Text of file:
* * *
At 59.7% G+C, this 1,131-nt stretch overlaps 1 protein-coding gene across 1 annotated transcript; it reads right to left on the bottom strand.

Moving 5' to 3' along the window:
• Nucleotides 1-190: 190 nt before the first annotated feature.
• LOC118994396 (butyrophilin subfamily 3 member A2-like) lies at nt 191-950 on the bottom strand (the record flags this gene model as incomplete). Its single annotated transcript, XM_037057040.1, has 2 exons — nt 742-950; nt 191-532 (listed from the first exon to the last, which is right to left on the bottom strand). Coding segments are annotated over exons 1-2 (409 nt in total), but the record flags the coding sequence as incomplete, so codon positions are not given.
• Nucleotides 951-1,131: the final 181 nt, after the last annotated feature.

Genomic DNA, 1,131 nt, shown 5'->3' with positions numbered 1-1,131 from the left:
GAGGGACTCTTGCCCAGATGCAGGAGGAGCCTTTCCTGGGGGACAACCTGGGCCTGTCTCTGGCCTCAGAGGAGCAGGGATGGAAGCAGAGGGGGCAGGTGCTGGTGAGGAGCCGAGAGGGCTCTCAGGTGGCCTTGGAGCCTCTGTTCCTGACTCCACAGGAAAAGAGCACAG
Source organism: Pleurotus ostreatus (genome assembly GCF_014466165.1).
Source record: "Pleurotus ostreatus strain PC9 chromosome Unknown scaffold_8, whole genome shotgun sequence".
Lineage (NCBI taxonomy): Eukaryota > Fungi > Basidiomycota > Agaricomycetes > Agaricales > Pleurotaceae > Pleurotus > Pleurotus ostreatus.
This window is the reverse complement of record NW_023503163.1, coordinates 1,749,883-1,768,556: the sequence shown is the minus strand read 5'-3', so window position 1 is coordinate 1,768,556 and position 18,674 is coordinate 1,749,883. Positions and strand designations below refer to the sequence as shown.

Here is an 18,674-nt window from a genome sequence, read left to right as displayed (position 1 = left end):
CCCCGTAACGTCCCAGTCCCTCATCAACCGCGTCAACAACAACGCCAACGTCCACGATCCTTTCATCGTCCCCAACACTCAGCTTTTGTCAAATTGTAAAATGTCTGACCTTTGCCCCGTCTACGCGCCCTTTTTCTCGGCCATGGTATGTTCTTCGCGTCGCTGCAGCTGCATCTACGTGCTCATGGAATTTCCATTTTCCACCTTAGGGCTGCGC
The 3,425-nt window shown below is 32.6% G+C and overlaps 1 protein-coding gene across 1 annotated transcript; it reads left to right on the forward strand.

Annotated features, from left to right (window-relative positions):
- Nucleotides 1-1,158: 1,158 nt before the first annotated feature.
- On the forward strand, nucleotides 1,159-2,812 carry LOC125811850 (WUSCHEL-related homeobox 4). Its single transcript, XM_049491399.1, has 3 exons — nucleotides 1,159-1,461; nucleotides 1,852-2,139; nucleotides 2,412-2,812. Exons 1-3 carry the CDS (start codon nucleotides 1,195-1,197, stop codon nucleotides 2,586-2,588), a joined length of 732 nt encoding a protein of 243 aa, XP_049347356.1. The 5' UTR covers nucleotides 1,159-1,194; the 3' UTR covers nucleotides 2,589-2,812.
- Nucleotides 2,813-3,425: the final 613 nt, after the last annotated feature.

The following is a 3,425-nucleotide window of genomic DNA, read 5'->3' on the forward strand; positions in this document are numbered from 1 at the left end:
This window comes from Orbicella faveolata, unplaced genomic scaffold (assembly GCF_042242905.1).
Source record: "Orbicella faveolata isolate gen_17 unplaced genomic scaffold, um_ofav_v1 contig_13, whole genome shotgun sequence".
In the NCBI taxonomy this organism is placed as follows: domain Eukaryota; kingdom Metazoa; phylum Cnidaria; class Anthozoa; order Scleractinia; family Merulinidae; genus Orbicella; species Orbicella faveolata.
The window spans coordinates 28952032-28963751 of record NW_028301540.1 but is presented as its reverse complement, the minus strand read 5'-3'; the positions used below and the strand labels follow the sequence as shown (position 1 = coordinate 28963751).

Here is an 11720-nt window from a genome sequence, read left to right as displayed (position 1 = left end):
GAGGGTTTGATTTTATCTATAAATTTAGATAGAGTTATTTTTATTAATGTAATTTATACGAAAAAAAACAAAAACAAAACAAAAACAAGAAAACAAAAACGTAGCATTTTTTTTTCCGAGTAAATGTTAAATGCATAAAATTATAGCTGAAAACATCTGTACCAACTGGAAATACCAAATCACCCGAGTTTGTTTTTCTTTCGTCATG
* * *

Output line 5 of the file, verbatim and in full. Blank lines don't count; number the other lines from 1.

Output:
• Nucleotides 951-1,131: the final 181 nt, after the last annotated feature.